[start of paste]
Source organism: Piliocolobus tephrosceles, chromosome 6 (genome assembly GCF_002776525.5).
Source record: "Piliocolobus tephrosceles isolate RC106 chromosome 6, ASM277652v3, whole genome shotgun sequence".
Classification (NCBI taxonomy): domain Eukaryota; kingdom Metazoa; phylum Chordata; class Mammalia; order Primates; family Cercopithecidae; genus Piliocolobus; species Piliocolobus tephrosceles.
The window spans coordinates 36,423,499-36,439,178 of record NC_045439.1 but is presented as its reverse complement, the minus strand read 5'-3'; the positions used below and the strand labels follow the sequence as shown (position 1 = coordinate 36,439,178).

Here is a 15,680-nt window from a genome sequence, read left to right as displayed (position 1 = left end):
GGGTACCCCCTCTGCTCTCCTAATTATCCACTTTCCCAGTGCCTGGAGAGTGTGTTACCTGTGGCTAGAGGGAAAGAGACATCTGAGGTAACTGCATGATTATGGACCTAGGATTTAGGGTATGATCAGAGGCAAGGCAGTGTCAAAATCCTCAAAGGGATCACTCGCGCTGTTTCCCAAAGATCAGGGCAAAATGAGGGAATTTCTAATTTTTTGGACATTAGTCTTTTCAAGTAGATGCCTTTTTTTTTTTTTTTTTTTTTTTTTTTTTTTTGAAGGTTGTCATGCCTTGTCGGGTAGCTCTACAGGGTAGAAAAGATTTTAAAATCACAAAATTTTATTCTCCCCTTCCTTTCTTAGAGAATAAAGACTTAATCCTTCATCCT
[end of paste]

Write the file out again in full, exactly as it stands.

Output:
Source organism: Piliocolobus tephrosceles, chromosome 6 (genome assembly GCF_002776525.5).
Source record: "Piliocolobus tephrosceles isolate RC106 chromosome 6, ASM277652v3, whole genome shotgun sequence".
Classification (NCBI taxonomy): domain Eukaryota; kingdom Metazoa; phylum Chordata; class Mammalia; order Primates; family Cercopithecidae; genus Piliocolobus; species Piliocolobus tephrosceles.
The window spans coordinates 36,423,499-36,439,178 of record NC_045439.1 but is presented as its reverse complement, the minus strand read 5'-3'; the positions used below and the strand labels follow the sequence as shown (position 1 = coordinate 36,439,178).

Here is a 15,680-nt window from a genome sequence, read left to right as displayed (position 1 = left end):
GGGTACCCCCTCTGCTCTCCTAATTATCCACTTTCCCAGTGCCTGGAGAGTGTGTTACCTGTGGCTAGAGGGAAAGAGACATCTGAGGTAACTGCATGATTATGGACCTAGGATTTAGGGTATGATCAGAGGCAAGGCAGTGTCAAAATCCTCAAAGGGATCACTCGCGCTGTTTCCCAAAGATCAGGGCAAAATGAGGGAATTTCTAATTTTTTGGACATTAGTCTTTTCAAGTAGATGCCTTTTTTTTTTTTTTTTTTTTTTTTTTTTTTTTGAAGGTTGTCATGCCTTGTCGGGTAGCTCTACAGGGTAGAAAAGATTTTAAAATCACAAAATTTTATTCTCCCCTTCCTTTCTTAGAGAATAAAGACTTAATCCTTCATCCT